PPS Shows Progress, But Not Equally Among Schools
Pittsburgh Public Schools (PPS) are making progress in the graduation rate, and the number of students enrolled in AP classes, but that progress is not seen equally throughout the district according to A+ Schools 10th anniversary report on the 2013-14 school year.
The report examines all schools in several categories including: proficiency of teachers, per pupil spending (excluding transportation, principal salary and building costs), if students feel challenged and cared for, suspension rates, PSSA scores, and a breakdown of most scores based on race and income.
A high percentage of chronic absentee and suspension was reported. Middle schools in the district had the highest suspension rates with 32% of students being suspended. High school students had the highest percentage of chronic absenteeism (missing 10% or more of school days) at 43%.
“Attendance [and] suspensions are a big concern. It’s a bigger problem in some schools then others, and while we’ve seen some great progress overall, we still know that there are some places where we’re not seeing this progress and so that continues to be a big concern of ours,” said Executive Director of A+ Schools, Carey Harris.
Pittsburgh CAPA (6-12) reported suspending 8% of students, while Pittsburgh Westinghouse Academy (6-12) suspended 62% of students. Pittsburgh Perry High School reported 66% of students were chronically absent, while Pittsburgh Allderdice High School reported 23%.
For high schoolers the graduation rate is up eight percentage points from two years ago, to 77%; 41% of students are enrolled in one or more AP classes (26 percentage points higher than two years ago); and, 48% of seniors qualified for their secondary school to be paid for by the Pittsburgh Promise.
Some schools such as Pittsburgh Obama (6-12) have a graduation rate of 85% with 74% attending college or trade school afterward, while Pittsburgh Perry High School has a graduation rate of 63% with 34% continuing onto college or a trade school.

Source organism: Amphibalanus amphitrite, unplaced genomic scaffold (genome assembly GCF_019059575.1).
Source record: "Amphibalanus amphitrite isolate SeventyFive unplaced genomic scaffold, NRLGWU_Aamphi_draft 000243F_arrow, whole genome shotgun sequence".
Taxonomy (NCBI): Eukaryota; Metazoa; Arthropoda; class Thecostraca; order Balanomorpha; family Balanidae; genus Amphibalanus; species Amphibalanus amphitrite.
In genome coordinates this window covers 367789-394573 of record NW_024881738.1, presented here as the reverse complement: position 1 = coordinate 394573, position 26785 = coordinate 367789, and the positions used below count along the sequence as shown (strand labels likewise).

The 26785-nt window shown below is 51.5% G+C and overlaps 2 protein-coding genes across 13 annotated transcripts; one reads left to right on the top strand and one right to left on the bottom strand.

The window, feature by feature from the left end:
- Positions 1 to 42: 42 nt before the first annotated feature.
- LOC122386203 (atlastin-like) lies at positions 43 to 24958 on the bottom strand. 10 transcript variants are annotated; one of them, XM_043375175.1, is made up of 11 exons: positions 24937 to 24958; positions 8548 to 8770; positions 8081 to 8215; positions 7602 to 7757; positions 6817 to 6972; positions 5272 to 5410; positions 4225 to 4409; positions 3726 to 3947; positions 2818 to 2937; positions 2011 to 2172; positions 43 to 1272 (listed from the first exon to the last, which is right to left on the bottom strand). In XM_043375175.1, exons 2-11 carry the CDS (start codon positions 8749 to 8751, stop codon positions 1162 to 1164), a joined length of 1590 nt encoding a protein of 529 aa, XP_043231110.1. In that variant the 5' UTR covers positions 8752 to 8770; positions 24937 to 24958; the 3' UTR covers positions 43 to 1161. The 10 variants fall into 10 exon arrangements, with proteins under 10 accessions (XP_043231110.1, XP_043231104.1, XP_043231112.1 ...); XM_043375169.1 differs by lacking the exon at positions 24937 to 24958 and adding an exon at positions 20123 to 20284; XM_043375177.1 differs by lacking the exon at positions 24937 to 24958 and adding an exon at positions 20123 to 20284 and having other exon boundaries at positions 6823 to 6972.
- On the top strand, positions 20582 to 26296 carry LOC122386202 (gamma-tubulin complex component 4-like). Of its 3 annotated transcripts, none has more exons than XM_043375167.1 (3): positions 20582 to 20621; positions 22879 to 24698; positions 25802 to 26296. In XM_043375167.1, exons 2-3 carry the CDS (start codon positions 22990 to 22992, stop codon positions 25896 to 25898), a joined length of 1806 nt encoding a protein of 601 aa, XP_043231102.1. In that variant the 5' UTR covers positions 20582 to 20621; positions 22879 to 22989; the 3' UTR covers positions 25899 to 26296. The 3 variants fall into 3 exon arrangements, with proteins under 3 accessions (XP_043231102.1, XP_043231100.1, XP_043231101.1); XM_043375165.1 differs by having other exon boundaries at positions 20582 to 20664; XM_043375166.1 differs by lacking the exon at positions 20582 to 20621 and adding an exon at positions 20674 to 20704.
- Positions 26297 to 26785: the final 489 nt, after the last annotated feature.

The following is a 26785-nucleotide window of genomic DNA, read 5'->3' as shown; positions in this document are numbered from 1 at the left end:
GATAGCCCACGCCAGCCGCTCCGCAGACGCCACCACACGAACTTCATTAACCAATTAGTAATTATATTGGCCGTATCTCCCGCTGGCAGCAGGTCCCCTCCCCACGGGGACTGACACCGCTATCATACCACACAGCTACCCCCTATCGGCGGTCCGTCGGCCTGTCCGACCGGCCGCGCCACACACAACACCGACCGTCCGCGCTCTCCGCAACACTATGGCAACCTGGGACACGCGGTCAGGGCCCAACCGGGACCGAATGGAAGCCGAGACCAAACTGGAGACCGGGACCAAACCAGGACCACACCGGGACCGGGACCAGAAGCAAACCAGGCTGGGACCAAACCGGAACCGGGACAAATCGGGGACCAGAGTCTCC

“We want to celebrate some progress made here. … We are seeing significantly greater participation in advanced courses, for both black and white students. We have more schools with little or no achievement gap in math, and achievement is slightly higher and the gap is slightly smaller over the past 9 years,” said Harris.
PPS Superintendent Linda Lane noted that PSSA scores are down from 2010 but did increase for the 2013-14 school year. "I'm not trying to make the case that this was phenomenal growth in PSSA--it was not. But nevertheless, it took a lot of hard work to get there,m every tenth of a point, teachers working like a dog to get there," Lane said. "Yah we're going to work harder to make it more next time, but we also have to recognize the work of people to get the results that we get."
A+ also found that spending is higher in schools with fewer than 300 students by about $1,000 more per students based on the average teacher salary.
The report studied 50 PPS schools in the district as well as 7 charter schools within the city which reported a 97% graduation rate.
The complete report can be found at A+ Schools.